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Denver DUI/DWAI Law Blog

Even first-time DUI offenders can get jail time

In Colorado, the punishment for driving under the influence (DUI) can be quite severe, even if it is your first offense. In fact, DUI penalties for first-time offenders may include a fine, license revocation, community service, probation and the possible installation of an ignition interlock device on your car.

But the one penalty many people are really concerned about is whether they will have to spend time in jail if ultimately convicted of DUI. The answer: Yes, it is possible.

Spotlight on impaired driving in Colorado enforcement campaign

Colorado is at the vanguard of American states that have liberalized marijuana laws. The allowance given state residents to use pot for recreational and medicinal purposes means that consumers can drive under the influence, correct?

Any such personal assessment is likely to get its holder in legal hot water at some point, especially if that individual assumes that impairment is not a concern for Colorado law enforcers.

Many offenses are erased from juvenile records in Colorado

Nearly everyone knows that having a criminal record can create a wide variety of future challenges. Not only must these individuals live with the stigma of their past convictions, but their records can make it more difficult to find a job, obtain a loan or even sign a lease for a place to live.

What many people do not know, however, is that many offenses committed by juveniles are automatically expunged from their record. After all, why should they have to suffer for the rest of their lives simply because they made mistakes when they were young?

Should criminal history be queried on college applications?

We noted in a recent blog post a particularly disturbing reality for some young people in Colorado and elsewhere connected with the rite of college admission. Our September 24 entry zeroed in on the moment when a hopeful applicant confronts “an application question soliciting details regarding a past arrest or conviction.”

That can equate to a figurative screeching of the brakes for some adolescents. In a worst-case scenario, a “yes” entry ticked off on an application box can flatly eliminate all hope of being admitted to a favored school.

Mental health expert: U.S. justice system is badly misguided

“More punishment for more people.”

That outcome has sadly been the recipe in criminal law cases across America since the country’s inception, says one behavioral expert and justice system commentator who strongly urges reform.

Does driving high on marijuana carry a harsher penalty than DUI?

Colorado may have legalized the recreational use of marijuana for those over the age of 21, but that doesn’t mean people can get behind the wheel after smoking weed. In fact, the penalties are driving under the influence of drugs (DUID) can be quite severe — just like the penalties for driving under the influence of alcohol (DUI).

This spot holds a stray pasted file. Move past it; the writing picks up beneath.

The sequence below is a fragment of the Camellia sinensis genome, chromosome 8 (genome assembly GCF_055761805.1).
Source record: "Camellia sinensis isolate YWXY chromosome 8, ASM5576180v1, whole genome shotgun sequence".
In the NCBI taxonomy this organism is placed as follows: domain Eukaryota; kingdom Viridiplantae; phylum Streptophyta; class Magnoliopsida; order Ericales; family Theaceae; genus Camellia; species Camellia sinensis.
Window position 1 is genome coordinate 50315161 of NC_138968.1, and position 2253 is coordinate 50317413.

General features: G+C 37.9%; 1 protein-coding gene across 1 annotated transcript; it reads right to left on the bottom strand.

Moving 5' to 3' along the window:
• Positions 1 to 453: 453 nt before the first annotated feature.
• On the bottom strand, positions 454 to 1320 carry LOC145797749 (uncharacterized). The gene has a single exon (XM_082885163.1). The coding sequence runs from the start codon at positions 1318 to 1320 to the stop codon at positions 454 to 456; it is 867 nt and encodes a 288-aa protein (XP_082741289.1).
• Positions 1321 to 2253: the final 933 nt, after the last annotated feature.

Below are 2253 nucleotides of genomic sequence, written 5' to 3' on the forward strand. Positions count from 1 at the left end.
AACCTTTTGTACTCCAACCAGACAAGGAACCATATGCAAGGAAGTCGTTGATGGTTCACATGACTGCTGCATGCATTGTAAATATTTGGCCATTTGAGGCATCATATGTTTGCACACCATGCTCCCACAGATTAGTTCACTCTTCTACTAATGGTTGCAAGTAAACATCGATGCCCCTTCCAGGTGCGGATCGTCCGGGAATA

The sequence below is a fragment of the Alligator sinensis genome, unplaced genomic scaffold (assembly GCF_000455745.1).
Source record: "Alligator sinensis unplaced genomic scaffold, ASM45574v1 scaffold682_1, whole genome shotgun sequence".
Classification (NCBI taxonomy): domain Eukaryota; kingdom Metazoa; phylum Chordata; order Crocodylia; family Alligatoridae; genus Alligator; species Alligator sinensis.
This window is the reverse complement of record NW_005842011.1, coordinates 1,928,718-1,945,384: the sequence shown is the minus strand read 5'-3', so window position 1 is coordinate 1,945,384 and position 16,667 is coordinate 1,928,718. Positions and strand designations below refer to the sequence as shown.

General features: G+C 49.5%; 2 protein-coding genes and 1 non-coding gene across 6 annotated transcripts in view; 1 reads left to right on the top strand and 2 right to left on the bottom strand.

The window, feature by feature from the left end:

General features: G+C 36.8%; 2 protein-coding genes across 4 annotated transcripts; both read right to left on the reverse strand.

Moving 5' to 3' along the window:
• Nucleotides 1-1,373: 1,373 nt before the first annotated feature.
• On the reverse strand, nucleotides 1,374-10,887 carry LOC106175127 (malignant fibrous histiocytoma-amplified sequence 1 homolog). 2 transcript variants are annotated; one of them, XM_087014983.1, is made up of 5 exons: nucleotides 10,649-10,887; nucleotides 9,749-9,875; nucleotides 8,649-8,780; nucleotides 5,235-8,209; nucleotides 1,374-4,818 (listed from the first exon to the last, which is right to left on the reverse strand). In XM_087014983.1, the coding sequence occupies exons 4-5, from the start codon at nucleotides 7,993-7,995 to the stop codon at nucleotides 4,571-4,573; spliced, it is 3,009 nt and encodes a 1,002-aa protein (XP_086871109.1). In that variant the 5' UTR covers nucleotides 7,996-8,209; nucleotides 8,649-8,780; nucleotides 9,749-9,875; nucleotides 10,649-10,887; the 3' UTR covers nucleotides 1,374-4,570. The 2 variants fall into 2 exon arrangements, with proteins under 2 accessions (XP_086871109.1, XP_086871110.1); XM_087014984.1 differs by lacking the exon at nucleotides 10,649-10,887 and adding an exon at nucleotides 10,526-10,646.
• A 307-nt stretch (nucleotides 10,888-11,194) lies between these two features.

But, are the penalties for one harsher than the other? The answer: No, DUIDs and DUIs generally carry the same punishment, regardless of the substance, or combination of substances, involved.

What are the charges for growing marijuana outside in Colorado?

Last week, we told you about how many Coloradans are confused about the laws governing the growing of personal marijuana. After all, many people assume that since the recreational use of marijuana is now legal under Colorado law, they should be able to grow it in their backyard, right?

Not so fast. As we mentioned last week, Colorado law expressly says that it is “unlawful for a person to knowingly […] grow […] a marijuana plant” unless certain safeguards are taken, including the requirement that the plants be grown in a locked and enclosed space — meaning it cannot be grown outside where anyone can access it.

Juvenile criminal history and the college application process

Not every would-be Colorado college student looks forward to the application process. Sometimes that botched ACT or SAT score can look a bit troublesome. Maybe some of those opted-for high school classes weren’t particularly challenging. Some students filling out university forms feel that they should have hit on those extracurriculars a bit more when they had the chance to do so.

Those concerns shouldn’t be trivialized; to applicants, they spell worrisome and sometimes problematic concerns. There is pressure to gain college entrance these days, and young people feel it.

Colorado justice group calls for prison system/policy fixes

The uppercase depiction of longstanding American criminal law policies imbues them with a sense of fervor and unquestioned harshness. The War on Crime. Its attendant War on Drugs.

Those notably tagged battles have seemingly been a near-crusade in states across the country, including Colorado, for decades now. Their central tenet stresses a tough-on-crime approach spotlighted by a regulatory preference for long prison sentences as default outcomes, in lieu of often available and sensible alternatives.

Surprise! Growing marijuana outside is still illegal in Colorado.

Colorado may have legalized the recreational use of marijuana under state law, but that doesn't mean there aren't still some legal restrictions in place -- particularly when it comes to where people can grow marijuana.

Indeed, many people have been arrested because of their mistaken belief that they can simply grow marijuana outside in their yards just because its recreational use is now legal under state law.